Emergency Situations

Report and Support is not intended for emergencies.  If you are in immediate danger or seriously injured, call 999 or the following numbers depending on your location and situation:
                    On Campus, Campus Safety:  Call 0121 359 2922 or via the Safezone app.
                    Off Campus, Emergency Services: 999 (or 112 from a mobile).  If you can’t speak:
                                 -  Listen to the questions from the 999 operator
                                 -  Respond by coughing or tapping the handset if you can, or by any other means to make yourself heard
                                 When asked, press 55 
Aston University promotes and supports equality, diversity, and inclusion for all. We have zero tolerance for any forms of hatred and systemic injustice and are committed to justice for all those impacted by racism and discrimination.

Domestic abuse, also referred to as domestic violence, is any incident or pattern of incidents of controlling, coercive, threatening behaviour, violence, or abuse between those aged 16 or over who are, or have been, intimate partners or family members.  These behaviours are used by one person, often repeatedly, to maintain control over another. Everyone has arguments and disagreements with family members, partners and others close to them from time to time, and we all do things that cause unhappiness and regret. If this begins to form a consistent pattern, then this may be an indication of domestic abuse.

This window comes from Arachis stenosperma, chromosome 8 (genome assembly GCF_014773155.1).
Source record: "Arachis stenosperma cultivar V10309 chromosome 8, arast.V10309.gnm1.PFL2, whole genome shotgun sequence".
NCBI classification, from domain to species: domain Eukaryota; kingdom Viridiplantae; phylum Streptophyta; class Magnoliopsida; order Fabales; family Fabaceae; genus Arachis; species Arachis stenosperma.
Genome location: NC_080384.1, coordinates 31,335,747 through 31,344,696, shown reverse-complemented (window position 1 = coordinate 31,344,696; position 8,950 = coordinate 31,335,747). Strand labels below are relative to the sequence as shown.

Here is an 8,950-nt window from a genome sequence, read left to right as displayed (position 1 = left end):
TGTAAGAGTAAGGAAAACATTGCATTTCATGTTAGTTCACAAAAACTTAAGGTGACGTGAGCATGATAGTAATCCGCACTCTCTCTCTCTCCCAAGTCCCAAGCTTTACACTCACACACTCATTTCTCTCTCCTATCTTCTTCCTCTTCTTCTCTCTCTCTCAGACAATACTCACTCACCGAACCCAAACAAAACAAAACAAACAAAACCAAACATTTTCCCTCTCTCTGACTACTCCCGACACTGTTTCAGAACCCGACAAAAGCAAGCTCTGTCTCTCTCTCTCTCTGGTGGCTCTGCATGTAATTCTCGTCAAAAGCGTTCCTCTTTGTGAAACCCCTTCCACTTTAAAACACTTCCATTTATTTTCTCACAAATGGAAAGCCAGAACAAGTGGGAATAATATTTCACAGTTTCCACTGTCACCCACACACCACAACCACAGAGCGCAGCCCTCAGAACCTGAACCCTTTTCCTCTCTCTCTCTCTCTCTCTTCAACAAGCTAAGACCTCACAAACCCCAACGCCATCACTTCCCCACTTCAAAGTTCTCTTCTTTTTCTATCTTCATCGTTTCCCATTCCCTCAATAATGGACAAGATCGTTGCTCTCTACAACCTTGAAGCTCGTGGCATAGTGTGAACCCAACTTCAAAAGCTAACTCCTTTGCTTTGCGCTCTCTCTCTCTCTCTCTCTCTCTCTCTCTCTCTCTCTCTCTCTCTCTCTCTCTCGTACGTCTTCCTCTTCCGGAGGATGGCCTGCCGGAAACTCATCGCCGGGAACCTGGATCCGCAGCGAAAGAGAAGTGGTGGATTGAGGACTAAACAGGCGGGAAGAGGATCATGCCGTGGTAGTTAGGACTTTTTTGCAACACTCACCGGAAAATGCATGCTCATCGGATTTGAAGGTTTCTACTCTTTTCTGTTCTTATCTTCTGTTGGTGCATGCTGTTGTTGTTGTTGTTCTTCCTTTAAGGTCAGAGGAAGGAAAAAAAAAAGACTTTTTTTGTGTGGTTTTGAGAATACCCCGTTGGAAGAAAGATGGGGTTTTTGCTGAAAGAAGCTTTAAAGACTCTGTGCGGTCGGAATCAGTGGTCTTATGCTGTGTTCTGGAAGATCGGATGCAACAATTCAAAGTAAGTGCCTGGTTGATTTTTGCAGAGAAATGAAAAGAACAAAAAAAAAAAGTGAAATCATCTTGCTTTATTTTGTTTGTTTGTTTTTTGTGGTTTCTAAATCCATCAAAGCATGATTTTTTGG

Anyone can be a victim of domestic abuse, irrespective of age, gender, ethnicity, religion, socioeconomic status, sexuality, or background.  

Forms of the abuse are typically, but not exclusively: 

  • physical 
  • psychological 
  • sexual 
  • financial 
  • emotional 

Some examples of domestic abuse include: 

  • isolating you from your family and friends 
  • hurting or threatening to hurt you physically 
  • putting you down in front of other people 
  • constant name-calling, mocking, intimidation, and making humiliating remarks and gestures 
  • taking control of your finances 
  • running up debts in your name 
  • taking control of what you wear or who you see 
  • tracking your movements and monitoring your phone calls through the internet or mobile phone without your consent 
  • someone using the power of their position to persuade you into a sexual relationship 
  • using force, threats or intimidation to make you perform sexual acts, or having sex when you don’t want to 

Traditional practices such as honour based violence , female genital mutilation (FGM), and forced marriage are also considered forms of domestic abuse. 

The role of power in domestic abuse

Often people may not realise that they are experiencing domestic abuse. A more detailed account to help identify domestic abuse and a simple explanation of the role of power and control in this has been produced by United Nations 

Myths around domestic abuse towards women

 There are many myths around domestic abuse towards women and its causes, which the charity ‘Women’s aid’ actively challenge. More information about these is available from the national charity ‘Women’s aid’ here 

Further information

Both Women's aid and Citizens Advice also provide more detailed definitions for domestic abuse and further information 

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